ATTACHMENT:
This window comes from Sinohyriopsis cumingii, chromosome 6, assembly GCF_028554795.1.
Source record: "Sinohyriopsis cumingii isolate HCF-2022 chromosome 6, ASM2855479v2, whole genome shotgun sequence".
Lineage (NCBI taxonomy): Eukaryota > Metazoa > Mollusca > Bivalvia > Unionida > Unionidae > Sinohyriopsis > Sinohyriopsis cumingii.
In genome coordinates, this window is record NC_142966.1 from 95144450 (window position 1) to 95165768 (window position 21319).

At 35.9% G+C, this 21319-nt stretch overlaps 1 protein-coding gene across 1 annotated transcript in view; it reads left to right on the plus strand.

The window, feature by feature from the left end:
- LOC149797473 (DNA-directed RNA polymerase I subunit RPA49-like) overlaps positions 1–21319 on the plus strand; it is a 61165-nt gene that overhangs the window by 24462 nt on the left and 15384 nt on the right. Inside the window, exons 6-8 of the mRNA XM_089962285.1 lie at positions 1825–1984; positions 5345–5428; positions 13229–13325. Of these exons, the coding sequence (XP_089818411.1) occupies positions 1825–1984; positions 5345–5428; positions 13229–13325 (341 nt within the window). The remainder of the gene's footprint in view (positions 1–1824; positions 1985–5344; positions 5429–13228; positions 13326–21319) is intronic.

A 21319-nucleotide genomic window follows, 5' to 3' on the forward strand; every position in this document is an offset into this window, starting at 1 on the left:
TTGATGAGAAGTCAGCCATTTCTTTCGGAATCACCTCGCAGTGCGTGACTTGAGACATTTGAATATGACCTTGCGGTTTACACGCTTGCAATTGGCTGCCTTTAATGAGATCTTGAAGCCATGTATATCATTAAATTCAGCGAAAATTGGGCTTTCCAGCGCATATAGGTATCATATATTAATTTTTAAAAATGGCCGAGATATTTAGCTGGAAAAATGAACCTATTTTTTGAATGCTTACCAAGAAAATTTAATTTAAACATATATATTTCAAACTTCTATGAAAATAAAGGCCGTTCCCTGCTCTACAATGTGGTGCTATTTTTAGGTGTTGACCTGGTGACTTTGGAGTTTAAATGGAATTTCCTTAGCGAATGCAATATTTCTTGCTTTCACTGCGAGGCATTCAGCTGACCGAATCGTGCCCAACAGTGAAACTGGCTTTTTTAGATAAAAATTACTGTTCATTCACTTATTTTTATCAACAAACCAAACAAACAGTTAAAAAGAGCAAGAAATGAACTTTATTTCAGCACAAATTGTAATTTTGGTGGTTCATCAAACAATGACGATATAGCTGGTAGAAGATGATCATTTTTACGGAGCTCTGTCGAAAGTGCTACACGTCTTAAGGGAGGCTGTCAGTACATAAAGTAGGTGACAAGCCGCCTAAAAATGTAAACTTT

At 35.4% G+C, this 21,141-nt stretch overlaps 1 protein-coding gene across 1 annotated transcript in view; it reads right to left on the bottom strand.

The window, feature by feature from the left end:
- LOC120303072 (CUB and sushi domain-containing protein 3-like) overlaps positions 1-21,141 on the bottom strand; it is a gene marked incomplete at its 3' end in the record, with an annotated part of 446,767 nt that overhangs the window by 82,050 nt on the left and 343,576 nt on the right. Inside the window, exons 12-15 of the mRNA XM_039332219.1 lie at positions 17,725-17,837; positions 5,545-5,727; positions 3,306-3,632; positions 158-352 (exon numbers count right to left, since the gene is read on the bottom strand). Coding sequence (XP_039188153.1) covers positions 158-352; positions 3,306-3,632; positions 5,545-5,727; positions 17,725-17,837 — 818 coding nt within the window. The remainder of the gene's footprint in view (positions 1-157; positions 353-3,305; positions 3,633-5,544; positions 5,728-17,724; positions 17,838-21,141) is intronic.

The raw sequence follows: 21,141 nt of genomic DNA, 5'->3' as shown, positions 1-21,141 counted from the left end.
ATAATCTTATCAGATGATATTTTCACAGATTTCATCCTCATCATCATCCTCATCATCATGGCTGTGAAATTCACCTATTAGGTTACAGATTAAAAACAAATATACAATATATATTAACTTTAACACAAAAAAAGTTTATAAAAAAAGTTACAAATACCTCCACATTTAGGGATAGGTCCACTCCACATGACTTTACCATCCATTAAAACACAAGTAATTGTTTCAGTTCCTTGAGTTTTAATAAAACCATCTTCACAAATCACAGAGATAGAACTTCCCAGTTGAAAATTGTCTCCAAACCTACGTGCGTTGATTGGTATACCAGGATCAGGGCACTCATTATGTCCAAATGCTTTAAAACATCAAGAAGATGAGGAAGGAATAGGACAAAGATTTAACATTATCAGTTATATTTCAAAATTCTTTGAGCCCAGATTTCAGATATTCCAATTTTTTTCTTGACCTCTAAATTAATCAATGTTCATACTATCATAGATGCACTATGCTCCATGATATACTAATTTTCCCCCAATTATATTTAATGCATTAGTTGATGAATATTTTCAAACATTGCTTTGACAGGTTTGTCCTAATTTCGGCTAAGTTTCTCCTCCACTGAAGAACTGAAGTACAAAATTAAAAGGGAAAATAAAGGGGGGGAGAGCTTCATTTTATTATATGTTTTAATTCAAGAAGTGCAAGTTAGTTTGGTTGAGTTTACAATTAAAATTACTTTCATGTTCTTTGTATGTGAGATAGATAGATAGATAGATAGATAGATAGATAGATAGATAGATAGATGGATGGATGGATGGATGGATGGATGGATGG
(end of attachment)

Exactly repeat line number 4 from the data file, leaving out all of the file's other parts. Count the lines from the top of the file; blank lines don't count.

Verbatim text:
In genome coordinates, this window is record NC_142966.1 from 95144450 (window position 1) to 95165768 (window position 21319).